• "Picornavirus". Institute for Animal Health. Retrieved 2007-09-03.
  • Büchen-Osmond, C., ed. (2006). "ICTVdB - The Universal Virus Database, version 4". Columbia University, New York, USA.
  • Kahn, Cynthia M.; Line, Scott, eds. (2005-02-08), "Porcine Enteroviral Encephalomyelitis", The Merck Veterinary Manual (9th ed.), Merck, ISBN 0911910506 Check date values in: |publication-date= (help)

Enteroviruses infect the enteric tract as it is visible from its name. On the other hand, Rhinoviruses infect primarily the nose and the throat. Enteroviruses replicate at 37°C, whereas Rhinoviruses grow better at 33°C, as this is the lower temperature of the nose. Enteroviruses are stable under acid conditions and thus they are able to survive exposure to gastric acid. In contrast, Rhinoviruses are acid-labile and that is the reason why Rhinoviruses are restricted to the nose and throat.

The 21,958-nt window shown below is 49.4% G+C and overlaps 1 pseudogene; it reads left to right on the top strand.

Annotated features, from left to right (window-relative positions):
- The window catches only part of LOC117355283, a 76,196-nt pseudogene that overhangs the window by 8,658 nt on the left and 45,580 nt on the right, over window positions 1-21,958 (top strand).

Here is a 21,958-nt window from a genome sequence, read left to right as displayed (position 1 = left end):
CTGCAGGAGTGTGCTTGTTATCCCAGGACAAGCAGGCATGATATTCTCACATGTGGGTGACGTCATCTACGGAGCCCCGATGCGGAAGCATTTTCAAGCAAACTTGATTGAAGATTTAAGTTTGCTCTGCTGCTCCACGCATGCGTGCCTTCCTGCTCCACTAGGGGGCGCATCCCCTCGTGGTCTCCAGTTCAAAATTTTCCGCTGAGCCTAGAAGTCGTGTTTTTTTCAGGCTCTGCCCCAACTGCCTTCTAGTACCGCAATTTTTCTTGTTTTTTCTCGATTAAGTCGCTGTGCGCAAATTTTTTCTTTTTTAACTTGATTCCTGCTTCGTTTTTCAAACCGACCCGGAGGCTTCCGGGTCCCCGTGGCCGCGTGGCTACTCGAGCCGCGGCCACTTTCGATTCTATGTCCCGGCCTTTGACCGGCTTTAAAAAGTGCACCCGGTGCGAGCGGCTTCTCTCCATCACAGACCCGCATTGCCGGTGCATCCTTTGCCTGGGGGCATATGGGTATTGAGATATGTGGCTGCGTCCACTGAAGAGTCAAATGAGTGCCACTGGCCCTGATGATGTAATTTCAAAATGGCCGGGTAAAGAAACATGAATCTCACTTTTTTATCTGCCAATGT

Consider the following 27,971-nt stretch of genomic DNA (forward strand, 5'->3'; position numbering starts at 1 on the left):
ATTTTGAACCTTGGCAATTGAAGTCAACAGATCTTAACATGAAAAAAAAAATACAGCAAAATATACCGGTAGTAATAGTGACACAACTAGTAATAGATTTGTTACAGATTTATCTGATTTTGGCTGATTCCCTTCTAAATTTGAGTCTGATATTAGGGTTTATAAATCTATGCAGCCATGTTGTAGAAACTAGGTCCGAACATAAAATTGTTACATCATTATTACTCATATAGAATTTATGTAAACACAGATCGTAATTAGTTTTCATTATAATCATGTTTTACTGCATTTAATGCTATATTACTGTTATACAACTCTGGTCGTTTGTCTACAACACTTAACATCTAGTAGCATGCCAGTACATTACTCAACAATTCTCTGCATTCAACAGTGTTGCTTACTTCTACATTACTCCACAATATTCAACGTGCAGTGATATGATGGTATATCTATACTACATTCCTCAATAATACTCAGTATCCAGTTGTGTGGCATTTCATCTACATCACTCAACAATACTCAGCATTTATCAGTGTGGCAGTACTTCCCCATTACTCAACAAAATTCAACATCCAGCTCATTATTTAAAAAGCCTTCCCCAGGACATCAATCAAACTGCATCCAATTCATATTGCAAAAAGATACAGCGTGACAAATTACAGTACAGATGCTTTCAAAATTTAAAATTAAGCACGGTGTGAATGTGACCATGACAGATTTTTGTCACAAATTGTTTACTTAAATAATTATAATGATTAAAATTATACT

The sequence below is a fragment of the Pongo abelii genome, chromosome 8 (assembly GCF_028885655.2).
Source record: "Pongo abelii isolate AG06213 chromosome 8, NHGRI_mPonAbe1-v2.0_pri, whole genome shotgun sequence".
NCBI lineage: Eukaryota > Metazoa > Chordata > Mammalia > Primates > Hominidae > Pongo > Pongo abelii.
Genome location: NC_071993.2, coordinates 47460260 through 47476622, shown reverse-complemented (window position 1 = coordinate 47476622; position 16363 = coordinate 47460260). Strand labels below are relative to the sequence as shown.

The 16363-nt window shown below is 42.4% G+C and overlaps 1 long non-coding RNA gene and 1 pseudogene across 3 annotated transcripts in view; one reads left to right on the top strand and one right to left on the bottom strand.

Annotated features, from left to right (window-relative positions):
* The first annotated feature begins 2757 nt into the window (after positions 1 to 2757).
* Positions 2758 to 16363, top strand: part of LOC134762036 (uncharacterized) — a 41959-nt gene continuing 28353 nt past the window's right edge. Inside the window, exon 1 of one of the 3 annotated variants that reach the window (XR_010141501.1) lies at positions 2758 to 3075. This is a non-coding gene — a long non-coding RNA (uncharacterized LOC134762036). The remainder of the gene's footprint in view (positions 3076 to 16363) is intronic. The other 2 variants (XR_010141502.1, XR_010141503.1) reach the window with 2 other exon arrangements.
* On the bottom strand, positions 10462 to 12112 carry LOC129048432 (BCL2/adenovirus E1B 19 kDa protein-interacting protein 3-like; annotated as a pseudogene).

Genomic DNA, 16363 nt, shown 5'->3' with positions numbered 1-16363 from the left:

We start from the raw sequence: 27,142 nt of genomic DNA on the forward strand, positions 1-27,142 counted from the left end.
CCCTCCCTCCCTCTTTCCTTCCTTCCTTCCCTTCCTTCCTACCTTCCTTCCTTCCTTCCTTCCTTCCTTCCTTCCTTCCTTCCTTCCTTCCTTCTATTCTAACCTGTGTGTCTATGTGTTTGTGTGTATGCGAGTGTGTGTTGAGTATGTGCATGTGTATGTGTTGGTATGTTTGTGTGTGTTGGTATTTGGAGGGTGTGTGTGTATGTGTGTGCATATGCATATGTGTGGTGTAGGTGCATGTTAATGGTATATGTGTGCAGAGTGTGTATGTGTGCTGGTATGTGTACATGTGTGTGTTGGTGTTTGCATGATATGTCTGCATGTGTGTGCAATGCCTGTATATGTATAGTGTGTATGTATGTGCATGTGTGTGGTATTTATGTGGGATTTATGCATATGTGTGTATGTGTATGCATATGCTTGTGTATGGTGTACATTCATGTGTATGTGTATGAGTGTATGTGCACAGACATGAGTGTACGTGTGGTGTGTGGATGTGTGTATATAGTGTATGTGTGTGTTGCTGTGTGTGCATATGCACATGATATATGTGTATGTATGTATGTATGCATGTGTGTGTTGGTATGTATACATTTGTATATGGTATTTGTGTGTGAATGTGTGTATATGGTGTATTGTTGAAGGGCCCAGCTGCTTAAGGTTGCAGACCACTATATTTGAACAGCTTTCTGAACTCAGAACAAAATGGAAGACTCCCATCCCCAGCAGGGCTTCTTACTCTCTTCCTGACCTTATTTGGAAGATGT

See also


  1. Mettenleiter TC and Sobrino F (editors). (2008). Animal Viruses: Molecular Biology. Caister Academic Press. ISBN 978-1-904455-22-6 .
  2. 2.0 2.1 Martinez-Salas; et al. (2008). "Foot-and-Mouth Disease Virus". Animal Viruses: Molecular Biology. Caister Academic Press. ISBN 978-1-904455-22-6.

External links